The Batmobile became part of the fringe festival parade, had skulls and rainbows attached to the Duco and most notably led a union-backed anti-asbestos march along Swanston Street in the early ’90s.
Then it disappeared from sight in Melbourne, a town that might have once been called Batmania.
Off the grid, it failed to appear when Kerrie Hayes engaged Kath and Kim to appear before the 2004 grand final and the league decided the pair should enter the MCG on Angry’s Batmobile.
The AFL ran competitions on radio as they searched for the original without success. Eventually they were forced to commission a North Melbourne company, Solution Red, to build a replica of the infamous vehicle.
A couple of grand was spent on getting a car and designers added the rest to carry Kath and Kim for the pre-game festivities the year when Port Adelaide and Brisbane played in the grand final.
With its job done, the replica headed to the ill-fated AFL World and Sensation exhibition in Lonsdale Street where it sat until the company went broke, leaving the replica in the hands of Grocon rather than at the MCG, where most of the other footy exhibits headed.
Perhaps spurred on by the sight of the replica, the original Batmobile appeared in a Port Melbourne tow yard to be bought by a surprised car collector from Gisborne, Michael Monaghan, who stumbled across the vehicle in the mid-2000s when answering an ad for a Valiant.
Stunned at the Batmobile’s dilapidated condition he took it home and wondered what the hell to do with it until The Footy Show got wind of the fact the car was still alive and asked whether he would take it to their grand final show. Initially Monaghan refused but with family spurring him on he orchestrated a backyard blitz to restore the car to its former glory, with only the bonnet badge, a grand version of the AFL logo, missing.
The Batmobile was back, but most of the public ignored it as it courageously made a rare TV appearance in the lead-in to the 2015 grand final between Hawthorn and West Coast.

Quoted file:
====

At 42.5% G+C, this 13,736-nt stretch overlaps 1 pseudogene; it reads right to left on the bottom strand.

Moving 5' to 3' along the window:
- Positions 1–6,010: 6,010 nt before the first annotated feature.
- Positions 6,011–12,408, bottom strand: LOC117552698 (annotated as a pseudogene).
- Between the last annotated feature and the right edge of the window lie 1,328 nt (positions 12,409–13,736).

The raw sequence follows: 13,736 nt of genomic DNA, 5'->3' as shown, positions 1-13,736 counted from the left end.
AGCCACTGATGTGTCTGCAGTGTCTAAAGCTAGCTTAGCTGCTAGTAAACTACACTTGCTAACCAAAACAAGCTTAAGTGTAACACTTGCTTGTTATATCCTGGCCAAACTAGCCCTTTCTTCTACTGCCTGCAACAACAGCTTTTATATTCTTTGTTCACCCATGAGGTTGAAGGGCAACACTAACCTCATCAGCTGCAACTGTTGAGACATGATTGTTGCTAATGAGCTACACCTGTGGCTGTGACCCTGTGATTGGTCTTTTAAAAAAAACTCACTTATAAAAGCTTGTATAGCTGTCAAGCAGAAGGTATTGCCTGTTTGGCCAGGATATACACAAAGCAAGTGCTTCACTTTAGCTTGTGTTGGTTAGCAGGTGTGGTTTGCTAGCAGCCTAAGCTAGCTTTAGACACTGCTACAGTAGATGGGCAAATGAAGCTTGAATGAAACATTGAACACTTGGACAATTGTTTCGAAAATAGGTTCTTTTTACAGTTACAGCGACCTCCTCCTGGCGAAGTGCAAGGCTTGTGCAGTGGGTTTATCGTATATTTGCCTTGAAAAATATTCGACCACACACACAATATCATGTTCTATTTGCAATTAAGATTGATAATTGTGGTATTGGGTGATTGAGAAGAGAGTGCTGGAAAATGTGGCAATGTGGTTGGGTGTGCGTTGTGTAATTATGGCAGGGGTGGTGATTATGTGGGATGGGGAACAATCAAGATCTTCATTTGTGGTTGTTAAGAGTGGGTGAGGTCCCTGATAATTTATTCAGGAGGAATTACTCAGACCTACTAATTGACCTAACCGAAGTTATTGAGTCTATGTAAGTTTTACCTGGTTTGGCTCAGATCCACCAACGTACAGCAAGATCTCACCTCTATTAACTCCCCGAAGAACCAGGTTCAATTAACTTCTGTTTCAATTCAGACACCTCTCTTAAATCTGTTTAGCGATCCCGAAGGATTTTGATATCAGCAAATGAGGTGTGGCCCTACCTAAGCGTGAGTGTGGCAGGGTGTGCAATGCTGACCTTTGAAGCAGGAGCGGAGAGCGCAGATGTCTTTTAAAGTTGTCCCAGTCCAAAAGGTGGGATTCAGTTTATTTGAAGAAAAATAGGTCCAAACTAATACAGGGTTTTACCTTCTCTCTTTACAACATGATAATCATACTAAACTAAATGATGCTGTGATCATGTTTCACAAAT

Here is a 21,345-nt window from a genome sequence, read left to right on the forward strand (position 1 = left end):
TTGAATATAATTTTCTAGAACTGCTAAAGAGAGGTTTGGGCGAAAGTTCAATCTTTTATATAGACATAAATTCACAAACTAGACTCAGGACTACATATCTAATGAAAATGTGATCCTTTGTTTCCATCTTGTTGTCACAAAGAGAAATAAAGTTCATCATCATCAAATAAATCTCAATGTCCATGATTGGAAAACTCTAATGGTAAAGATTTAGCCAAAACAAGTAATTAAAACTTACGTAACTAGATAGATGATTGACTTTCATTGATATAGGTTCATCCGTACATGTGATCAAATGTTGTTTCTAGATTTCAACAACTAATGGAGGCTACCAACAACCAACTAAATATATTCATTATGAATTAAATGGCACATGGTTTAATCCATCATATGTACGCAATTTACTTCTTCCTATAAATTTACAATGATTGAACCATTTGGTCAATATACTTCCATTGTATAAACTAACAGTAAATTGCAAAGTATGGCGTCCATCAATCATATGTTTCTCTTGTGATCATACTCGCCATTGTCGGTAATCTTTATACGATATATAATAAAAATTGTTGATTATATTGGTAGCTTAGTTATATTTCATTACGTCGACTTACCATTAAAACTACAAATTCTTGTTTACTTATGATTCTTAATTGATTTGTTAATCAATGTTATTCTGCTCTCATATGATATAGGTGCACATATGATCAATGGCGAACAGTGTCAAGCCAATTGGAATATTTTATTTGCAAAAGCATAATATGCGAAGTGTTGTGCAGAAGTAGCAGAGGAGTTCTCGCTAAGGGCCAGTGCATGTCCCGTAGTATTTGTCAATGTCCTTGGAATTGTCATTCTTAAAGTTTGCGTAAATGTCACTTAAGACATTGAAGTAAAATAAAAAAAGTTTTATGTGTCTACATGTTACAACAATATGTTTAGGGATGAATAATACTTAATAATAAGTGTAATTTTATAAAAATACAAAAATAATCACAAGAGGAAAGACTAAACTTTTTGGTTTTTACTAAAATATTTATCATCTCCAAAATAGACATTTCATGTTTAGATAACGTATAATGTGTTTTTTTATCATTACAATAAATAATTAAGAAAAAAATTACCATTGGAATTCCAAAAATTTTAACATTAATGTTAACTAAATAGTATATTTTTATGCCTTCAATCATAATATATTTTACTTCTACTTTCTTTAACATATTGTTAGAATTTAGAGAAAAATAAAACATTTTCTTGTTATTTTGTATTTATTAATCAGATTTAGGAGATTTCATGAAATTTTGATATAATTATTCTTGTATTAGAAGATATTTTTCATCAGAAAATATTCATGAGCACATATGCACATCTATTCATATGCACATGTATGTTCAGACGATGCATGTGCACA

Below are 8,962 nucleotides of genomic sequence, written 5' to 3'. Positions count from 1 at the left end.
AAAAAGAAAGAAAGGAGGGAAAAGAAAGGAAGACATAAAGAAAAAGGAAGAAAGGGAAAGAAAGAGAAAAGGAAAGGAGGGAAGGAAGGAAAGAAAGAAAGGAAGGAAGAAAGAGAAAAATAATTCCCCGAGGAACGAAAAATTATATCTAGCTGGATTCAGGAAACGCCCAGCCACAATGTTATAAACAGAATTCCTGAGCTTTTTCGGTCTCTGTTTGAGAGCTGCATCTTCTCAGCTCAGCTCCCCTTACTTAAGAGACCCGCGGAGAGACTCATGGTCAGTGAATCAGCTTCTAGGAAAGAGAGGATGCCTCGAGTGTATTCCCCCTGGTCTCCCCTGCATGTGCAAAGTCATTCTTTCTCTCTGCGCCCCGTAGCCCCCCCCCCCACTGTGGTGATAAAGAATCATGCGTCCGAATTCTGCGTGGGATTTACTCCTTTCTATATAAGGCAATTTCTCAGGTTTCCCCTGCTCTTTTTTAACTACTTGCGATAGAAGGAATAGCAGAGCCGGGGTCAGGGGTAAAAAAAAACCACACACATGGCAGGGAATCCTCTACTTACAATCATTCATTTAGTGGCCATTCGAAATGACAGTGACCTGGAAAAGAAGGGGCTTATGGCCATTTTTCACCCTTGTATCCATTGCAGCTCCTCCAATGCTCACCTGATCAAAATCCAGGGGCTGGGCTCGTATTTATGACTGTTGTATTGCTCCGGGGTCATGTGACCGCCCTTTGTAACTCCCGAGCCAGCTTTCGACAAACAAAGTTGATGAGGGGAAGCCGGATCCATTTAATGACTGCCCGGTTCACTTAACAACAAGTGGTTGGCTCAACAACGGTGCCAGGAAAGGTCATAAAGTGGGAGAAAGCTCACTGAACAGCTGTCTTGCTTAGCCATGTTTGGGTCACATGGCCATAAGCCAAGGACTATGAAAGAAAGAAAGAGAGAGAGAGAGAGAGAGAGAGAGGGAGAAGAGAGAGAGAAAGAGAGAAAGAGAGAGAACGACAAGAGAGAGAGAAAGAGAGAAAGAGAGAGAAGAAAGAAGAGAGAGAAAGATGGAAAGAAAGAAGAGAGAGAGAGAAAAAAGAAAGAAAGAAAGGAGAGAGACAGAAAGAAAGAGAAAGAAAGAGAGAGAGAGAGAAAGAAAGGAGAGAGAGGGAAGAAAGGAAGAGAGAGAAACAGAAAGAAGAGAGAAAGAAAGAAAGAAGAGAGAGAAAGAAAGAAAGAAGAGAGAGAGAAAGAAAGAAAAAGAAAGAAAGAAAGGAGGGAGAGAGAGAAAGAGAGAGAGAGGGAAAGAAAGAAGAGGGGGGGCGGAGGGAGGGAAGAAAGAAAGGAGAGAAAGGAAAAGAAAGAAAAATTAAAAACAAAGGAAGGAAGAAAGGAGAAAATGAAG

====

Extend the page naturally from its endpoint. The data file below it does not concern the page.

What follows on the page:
Eventually Monaghan, sick of the sight of it and the space it was taking up, asked his mate Nathan Young about five years ago whether he could store it in his garage in Campbellfield. There it sat silently, a curio among workers and an eyebrow-raiser for visitors at Young’s business, Rubbertec.
That was until last month when Young, having got the car started but left it unregistered, put it up for sale on eBay and the bidding quickly passed $20,000.
For a moment Snap Shot feared it was the replica that had been sold, so we contacted Grocon to ask what came of the replica and they kindly directed us to former Collingwood player Paul Tuddenham, the only person from that period who might know the answer to that question.
Tuddenham laughed when contacted. He remembered the replica but didn’t know what had happened to it. One thing he was clear about, however, was that the replica would have – unlike the original – collapsed quickly under the weight of a hammer.
The replica’s whereabouts remains unknown.
But the original Batmobile is alive and well, ready to be transported soon from Campbellfield to new owners who want to make it available to a nostalgic public.
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Peter Ryan is a sports reporter with The Age covering AFL, horse racing and other sports.